The first payout under the direct income scheme for farmers announced in the Interim Budget may be made even before the third week of February, according to the Economic Affairs Secretary Subhash Chandra Garg who sought to dismiss fears of land records holding up payments under the scheme. "Very serious preparations are going on. Some states are ready with their list. You might actually see the first payout in some states even before the date of February 22 as stated by the agriculture minister," he said in an interview.
Garg said different states are in different stages of preparedness but some states that have their lists ready can be uploaded in a couple of days. However, in some states where the data is not adequate, the money transfer may take a little longer.
“Data in some states are very accurate. Then there are some states that will need to do some marrying of the databases. They might need to have a field confirmation but all the states have data of operational holdings which are marginal and small. That is the starting point to build the family database,” he said.
On February 1, Finance Minister Piyush Goyal, while presenting the Interim Budget, announced direct income support of Rs 6,000 to all farming families having land up to two hectares, or five acres, in three equal instalments each year.
As the scheme, Pradhan Mantri Kisan Samman Nidhi (PM-KISAN), is effective from December 1, 2018, the first payment of Rs 2,000 per farming household for the four-month period ending March 31, 2019 is due before the end date.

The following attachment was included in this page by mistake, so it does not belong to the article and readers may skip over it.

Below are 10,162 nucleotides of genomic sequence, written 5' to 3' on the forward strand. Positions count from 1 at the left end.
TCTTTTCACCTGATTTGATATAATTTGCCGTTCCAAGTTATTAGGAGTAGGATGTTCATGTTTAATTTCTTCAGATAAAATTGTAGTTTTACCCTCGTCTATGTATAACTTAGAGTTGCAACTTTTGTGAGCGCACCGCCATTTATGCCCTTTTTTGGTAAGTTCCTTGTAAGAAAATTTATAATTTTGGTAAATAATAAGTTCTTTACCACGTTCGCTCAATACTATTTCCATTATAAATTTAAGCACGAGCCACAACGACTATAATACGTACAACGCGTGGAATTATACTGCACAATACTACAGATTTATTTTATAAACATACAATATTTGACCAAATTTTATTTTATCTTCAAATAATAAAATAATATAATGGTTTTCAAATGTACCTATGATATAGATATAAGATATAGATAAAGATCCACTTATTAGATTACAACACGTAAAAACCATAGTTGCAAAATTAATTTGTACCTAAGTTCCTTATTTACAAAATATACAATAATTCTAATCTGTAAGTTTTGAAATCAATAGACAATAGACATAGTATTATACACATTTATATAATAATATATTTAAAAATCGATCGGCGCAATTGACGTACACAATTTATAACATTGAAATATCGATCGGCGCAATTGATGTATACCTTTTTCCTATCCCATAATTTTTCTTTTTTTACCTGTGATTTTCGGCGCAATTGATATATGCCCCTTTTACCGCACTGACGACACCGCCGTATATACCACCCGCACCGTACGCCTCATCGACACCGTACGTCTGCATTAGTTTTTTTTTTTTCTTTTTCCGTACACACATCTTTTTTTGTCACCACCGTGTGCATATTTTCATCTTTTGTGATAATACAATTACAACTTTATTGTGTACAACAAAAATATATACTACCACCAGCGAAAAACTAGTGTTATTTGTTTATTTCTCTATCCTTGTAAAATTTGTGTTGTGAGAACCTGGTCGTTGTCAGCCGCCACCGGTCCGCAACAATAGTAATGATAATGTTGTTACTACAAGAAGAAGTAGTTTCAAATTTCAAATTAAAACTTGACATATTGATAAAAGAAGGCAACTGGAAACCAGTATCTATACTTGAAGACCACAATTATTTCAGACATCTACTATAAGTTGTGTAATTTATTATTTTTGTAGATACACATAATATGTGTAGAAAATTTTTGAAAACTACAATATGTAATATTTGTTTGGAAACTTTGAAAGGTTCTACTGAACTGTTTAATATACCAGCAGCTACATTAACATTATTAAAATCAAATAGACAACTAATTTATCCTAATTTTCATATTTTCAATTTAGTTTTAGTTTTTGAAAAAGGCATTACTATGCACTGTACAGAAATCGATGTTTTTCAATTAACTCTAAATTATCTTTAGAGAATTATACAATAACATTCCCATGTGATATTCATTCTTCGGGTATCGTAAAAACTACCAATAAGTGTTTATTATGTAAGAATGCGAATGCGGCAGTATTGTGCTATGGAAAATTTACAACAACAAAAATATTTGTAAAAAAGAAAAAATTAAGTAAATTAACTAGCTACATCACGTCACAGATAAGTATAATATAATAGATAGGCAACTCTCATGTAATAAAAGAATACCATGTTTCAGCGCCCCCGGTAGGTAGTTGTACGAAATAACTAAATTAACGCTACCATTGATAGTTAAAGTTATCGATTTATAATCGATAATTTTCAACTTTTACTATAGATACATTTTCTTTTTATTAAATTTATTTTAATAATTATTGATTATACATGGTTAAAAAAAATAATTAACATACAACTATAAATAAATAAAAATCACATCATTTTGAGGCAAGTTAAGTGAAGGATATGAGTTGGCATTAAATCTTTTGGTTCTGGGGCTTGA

Refuting criticism that the scheme reaches out only to a small fraction of people, he said it actually covers two-thirds of the rural population as an additional benefit and that there are other schemes taking care of the balance one-third population.
“It’s a national scheme announced for all farmers living anywhere in the country… There are about 18 crore households in the rural areas. This scheme targets 12 to 12.5 crore of the households/families. So, it targets roughly about two-third families in the rural areas. It is a big chunk of the people,” he said.
Garg said the distress which has been captured across the country is a general price question where most of the crops are not giving returns to the farmers. This, he said, is being reflected in the low food inflation, which is actually negative.
He said the direct income support is not the only scheme for farmers. It is in addition to all other existing benefits like minimum support price (MSP) that pays 50 per cent more than the cost of produce to farmers. One has to take a holistic view of the entire package of benefits that is aimed to address the farm distress, he said.
“This is not the only benefit which is being made available. This is topping up as an additional benefit. They are getting lot of benefits through subsidised inputs whether it is fertilisers, electricity, seed or loans. Those continue. None of them have been withdrawn,” he said.
Further, Garg said the direct income support is not related to any other performance unlike MSP which requires a farmer to have a surplus to sell and subsidised farm inputs that may not benefit small farmers as much.
And, for the balance one-third of the rural population that may be landless and may have less employment, Garg said the government provides minimum 100-days job guarantee under the MGNREGA scheme.
“These landless people also migrate to cities for working as labourers in construction sector during the off-season period. For such people in the unorganised sector, the government announced a pension scheme of Rs 3,000 per month. This is a holistic measure, a complete package and does not ignore anyone,” he said. (IANS)